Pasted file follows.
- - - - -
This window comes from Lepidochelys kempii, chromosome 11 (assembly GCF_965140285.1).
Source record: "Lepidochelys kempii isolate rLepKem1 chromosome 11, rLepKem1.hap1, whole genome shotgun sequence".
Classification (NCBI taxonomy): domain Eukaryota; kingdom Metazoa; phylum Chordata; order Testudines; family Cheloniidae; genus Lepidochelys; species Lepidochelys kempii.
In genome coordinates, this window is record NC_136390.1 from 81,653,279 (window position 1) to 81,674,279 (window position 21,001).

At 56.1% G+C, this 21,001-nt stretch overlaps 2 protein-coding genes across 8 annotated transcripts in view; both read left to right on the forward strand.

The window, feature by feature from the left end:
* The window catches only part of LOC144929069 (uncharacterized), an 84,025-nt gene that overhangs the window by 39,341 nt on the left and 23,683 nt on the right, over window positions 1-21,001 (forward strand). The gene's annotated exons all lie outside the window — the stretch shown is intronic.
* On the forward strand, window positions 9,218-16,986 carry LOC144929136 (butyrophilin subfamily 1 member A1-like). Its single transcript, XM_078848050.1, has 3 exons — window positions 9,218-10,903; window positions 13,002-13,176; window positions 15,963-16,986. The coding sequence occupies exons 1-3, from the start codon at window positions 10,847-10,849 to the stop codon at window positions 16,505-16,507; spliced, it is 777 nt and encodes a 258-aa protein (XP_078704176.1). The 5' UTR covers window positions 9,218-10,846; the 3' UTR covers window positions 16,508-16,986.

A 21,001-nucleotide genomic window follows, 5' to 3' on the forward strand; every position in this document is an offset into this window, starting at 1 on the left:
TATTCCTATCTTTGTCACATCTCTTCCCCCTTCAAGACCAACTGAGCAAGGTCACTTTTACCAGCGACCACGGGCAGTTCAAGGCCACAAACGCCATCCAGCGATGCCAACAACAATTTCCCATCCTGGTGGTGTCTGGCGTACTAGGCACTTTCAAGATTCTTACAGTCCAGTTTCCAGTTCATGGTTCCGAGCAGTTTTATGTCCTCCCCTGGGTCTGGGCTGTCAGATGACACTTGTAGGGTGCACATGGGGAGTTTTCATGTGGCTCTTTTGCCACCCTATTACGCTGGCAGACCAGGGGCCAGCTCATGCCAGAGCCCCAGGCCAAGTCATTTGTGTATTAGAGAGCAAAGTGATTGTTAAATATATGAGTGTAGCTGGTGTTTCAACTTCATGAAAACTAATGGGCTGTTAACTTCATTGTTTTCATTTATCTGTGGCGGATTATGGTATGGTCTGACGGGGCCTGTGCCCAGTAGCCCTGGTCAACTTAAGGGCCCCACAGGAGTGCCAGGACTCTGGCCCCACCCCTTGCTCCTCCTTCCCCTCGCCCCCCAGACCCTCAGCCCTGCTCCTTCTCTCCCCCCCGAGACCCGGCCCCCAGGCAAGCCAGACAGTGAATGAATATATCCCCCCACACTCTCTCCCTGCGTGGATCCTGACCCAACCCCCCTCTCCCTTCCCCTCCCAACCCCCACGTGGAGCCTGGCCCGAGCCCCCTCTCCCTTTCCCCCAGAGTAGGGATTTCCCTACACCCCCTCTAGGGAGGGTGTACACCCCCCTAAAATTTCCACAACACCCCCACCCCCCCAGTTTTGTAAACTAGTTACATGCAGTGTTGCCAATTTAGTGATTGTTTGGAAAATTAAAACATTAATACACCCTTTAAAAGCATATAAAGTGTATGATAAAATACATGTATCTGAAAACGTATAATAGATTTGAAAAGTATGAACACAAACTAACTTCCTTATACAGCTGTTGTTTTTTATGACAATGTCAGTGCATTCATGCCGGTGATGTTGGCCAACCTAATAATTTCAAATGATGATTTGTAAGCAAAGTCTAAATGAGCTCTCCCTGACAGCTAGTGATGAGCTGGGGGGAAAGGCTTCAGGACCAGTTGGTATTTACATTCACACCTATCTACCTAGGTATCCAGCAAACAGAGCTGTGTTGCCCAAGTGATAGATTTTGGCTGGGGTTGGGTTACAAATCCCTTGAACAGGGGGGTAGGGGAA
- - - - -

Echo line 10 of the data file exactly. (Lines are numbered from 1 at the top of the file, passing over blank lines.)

TATTCCTATCTTTGTCACATCTCTTCCCCCTTCAAGACCAACTGAGCAAGGTCACTTTTACCAGCGACCACGGGCAGTTCAAGGCCACAAACGCCATCCAGCGATGCCAACAACAATTTCCCATCCTGGTGGTGTCTGGCGTACTAGGCACTTTCAAGATTCTTACAGTCCAGTTTCCAGTTCATGGTTCCGAGCAGTTTTATGTCCTCCCCTGGGTCTGGGCTGTCAGATGACACTTGTAGGGTGCACATGGGGAGTTTTCATGTGGCTCTTTTGCCACCCTATTACGCTGGCAGACCAGGGGCCAGCTCATGCCAGAGCCCCAGGCCAAGTCATTTGTGTATTAGAGAGCAAAGTGATTGTTAAATATATGAGTGTAGCTGGTGTTTCAACTTCATGAAAACTAATGGGCTGTTAACTTCATTGTTTTCATTTATCTGTGGCGGATTATGGTATGGTCTGACGGGGCCTGTGCCCAGTAGCCCTGGTCAACTTAAGGGCCCCACAGGAGTGCCAGGACTCTGGCCCCACCCCTTGCTCCTCCTTCCCCTCGCCCCCCAGACCCTCAGCCCTGCTCCTTCTCTCCCCCCCGAGACCCGGCCCCCAGGCAAGCCAGACAGTGAATGAATATATCCCCCCACACTCTCTCCCTGCGTGGATCCTGACCCAACCCCCCTCTCCCTTCCCCTCCCAACCCCCACGTGGAGCCTGGCCCGAGCCCCCTCTCCCTTTCCCCCAGAGTAGGGATTTCCCTACACCCCCTCTAGGGAGGGTGTACACCCCCCTAAAATTTCCACAACACCCCCACCCCCCCAGTTTTGTAAACTAGTTACATGCAGTGTTGCCAATTTAGTGATTGTTTGGAAAATTAAAACATTAATACACCCTTTAAAAGCATATAAAGTGTATGATAAAATACATGTATCTGAAAACGTATAATAGATTTGAAAAGTATGAACACAAACTAACTTCCTTATACAGCTGTTGTTTTTTATGACAATGTCAGTGCATTCATGCCGGTGATGTTGGCCAACCTAATAATTTCAAATGATGATTTGTAAGCAAAGTCTAAATGAGCTCTCCCTGACAGCTAGTGATGAGCTGGGGGGAAAGGCTTCAGGACCAGTTGGTATTTACATTCACACCTATCTACCTAGGTATCCAGCAAACAGAGCTGTGTTGCCCAAGTGATAGATTTTGGCTGGGGTTGGGTTACAAATCCCTTGAACAGGGGGGTAGGGGAA